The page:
National Assembly will remember Gurirab as a dedicated democrat: Katjavivi

16 Jul 2018 23:00pm
WINDHOEK, 16 JUL (NAMPA) – The National Assembly will remember the late Theo-Ben Gurirab as a thinker, dedicated democrat, a freedom fighter and diplomat-par-excellence.
In a media release issued Monday by the Speaker of the National Assembly on its behalf, Peter Katjavivi said the House will also remember him as a fair and impartial presiding officer and a national hero who led efforts to position the Namibian case on the international map during the difficult years of the liberation struggle.
“During his time in the House, the late Gurirab was very resourceful on topics on international relations and passionate about the debates on education and training, women and children’s rights, human rights, peace, democracy and national reconciliation,” Katjavivi said.
He noted that in 2007, Gurirab initiated the Children’s Parliament in order to ensure that the voices of young people are heard.
Katjivivi added that the platform empowers and coaches a democratic culture within the youth and young people so that they can partake in the national discourse at all levels.
“As we celebrate his life, may we find solace in the fact that he has completed his dignified life journey with dedication to serve Namibia and the rest of the global village.”
The former Prime Minister and Speaker of the National Assembly died in the Mediclinic private hospital in Windhoek around 12h00 on Saturday after a short illness.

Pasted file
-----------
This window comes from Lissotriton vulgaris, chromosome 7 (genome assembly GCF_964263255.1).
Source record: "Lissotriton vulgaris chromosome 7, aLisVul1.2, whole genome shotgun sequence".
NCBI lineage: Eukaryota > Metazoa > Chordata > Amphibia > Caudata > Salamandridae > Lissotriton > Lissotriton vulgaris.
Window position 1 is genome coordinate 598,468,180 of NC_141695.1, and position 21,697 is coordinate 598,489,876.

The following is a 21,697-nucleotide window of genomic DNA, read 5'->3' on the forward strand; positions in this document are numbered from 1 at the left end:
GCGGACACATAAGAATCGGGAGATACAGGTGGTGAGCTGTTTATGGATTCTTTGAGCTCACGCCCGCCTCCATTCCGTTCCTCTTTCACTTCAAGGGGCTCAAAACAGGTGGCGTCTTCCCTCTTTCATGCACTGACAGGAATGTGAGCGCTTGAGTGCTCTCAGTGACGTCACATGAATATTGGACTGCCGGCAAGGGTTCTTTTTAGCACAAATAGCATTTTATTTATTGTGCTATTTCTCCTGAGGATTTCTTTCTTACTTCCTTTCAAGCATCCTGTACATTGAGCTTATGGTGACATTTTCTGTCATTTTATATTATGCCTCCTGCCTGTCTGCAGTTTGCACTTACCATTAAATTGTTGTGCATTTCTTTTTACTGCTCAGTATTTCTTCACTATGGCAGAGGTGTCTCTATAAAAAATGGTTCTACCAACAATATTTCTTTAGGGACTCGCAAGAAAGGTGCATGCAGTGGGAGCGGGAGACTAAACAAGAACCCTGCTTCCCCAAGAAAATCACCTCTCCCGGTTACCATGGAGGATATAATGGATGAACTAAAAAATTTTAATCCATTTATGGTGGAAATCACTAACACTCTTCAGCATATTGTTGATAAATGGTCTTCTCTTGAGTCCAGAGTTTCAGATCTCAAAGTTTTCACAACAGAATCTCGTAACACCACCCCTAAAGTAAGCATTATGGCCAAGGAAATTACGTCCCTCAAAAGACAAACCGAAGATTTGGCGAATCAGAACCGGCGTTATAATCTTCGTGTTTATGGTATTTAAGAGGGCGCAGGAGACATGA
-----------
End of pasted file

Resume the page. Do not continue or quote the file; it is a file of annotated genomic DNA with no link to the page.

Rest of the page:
Gurirab served as Swapo’s Secretary for Foreign Affairs from 1986 to 1990 and played a major role in the country’s liberation struggle.
He was Minister of Foreign Affairs from Namibia’s independence in 1990 until 2002, when he started serving as Prime Minister.
Gurirab served in this position until 2005 and was then Speaker of the National Assembly until 2015.
He also served as Swapo’s Chief Representative to the United Nations for 14 years.
The seasoned diplomat held the title of Dean of African Foreign Ministers and in over 35 years in the field of international diplomacy, he worked with three generations of world leaders and five secretary generals of the United Nations.
Among his major achievements as foreign minister, Gurirab led three years of negotiations that led to Walvis Bay’s reintegration into Namibia in 1994.
He is survived by his wife, Joan Guriras, two sons and grandchildren.